While the title is a misnomer (you can easily fit this in during your lunch break), it's a good refresher on Nietzsche's life and basic concepts. I do recommend reading more of the philosopher's works, as this book in no way covers it all.
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on July 22, 2007
If you are looking for an excellent, effective way to sidestep Nietzsche's critical imperative to examine our motives, reconsider the truthfulness of the establishments around us, and, in spite of all, muster all the strength we possibly can to affirm ourselves and life, this is a must-read. Nietzsche's philosophy is inconvenient and disruptive to the certainty with which we live our lives. Unless you can laugh, feel, question, see the irony in everything you do and simultaneously act with integrity and conviction while respecting that which is necessary and lawful in the world, Nietzsche is not for you. If you are incapable of any of those things or are so self-ashamed that you will never be capable of those things, I command that you read this book so you can promptly return to your tidy, systematic life. However, if you have the time and courage to read these books, I would start with either "Beyond Good and Evil" or "The Gay Science"-- preferably the Kaufmann edition.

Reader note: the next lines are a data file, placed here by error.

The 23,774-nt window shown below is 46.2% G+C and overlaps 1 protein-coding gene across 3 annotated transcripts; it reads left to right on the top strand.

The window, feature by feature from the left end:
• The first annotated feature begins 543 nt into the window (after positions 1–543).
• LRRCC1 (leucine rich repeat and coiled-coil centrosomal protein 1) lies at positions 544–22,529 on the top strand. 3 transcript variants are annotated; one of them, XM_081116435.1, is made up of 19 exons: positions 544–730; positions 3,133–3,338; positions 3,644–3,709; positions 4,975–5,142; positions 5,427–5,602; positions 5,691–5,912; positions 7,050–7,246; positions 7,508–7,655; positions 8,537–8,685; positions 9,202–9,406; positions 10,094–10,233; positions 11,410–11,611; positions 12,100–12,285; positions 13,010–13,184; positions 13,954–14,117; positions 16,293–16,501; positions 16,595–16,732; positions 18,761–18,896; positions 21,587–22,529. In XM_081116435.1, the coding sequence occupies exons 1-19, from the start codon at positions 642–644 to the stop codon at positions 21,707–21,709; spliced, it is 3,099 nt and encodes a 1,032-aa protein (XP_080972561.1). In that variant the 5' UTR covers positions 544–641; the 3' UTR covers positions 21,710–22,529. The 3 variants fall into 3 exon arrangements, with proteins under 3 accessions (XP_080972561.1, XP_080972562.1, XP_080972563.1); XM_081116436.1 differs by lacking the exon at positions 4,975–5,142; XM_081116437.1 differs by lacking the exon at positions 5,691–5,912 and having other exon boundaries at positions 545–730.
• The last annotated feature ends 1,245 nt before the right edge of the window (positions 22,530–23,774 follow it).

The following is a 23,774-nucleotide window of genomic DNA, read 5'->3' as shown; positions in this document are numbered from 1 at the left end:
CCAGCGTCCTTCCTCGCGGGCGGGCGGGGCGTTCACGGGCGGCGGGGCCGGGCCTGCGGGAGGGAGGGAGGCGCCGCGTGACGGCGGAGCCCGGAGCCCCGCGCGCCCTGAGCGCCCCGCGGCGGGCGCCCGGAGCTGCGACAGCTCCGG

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on December 1, 2003
Paul Strathern is to philosophy as Sparknotes are to Literature. He has taken complex ideas and condesced them into a paragraph or so. Philosophy majors can debate if this is a good or bad thing. The book defanitly forfills its purpose, a brief thourough introduction to Nietzsche.
The book is divided into three useful sections; the first is Nietzsche's life and works, the second is Nietzsche's key philosophical concpets and the third is the section entitled From Nietzsche's Writings. The most helpful was the second section, which explains oft-tedious concepts in a simple manner.
This book, or series, works magic for essays and position papers. Again, if its a deep understanding of Nietzsche that is desired, this is not the best choice. If its a basic understanding of his ideas, then by all means have at this book.
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on April 26, 2003
Well, Strathern is certainly entertaining, if not informative. He gives us the dirt on each philosopher, tells us who was overweight, cheap, pushed people around, etc. This would be great if we were reading about movie stars or politicians but I bought these books in order to understand something about what these philosophers thought. He does reserve a few pages at the end of each volume to tells us one or two of their ideas and gives us a handful of quotes. A total waste of money unless you hate your philosophy classes so much that you want to hear how awful the personal lives of the philosophers were. A new low in publishing.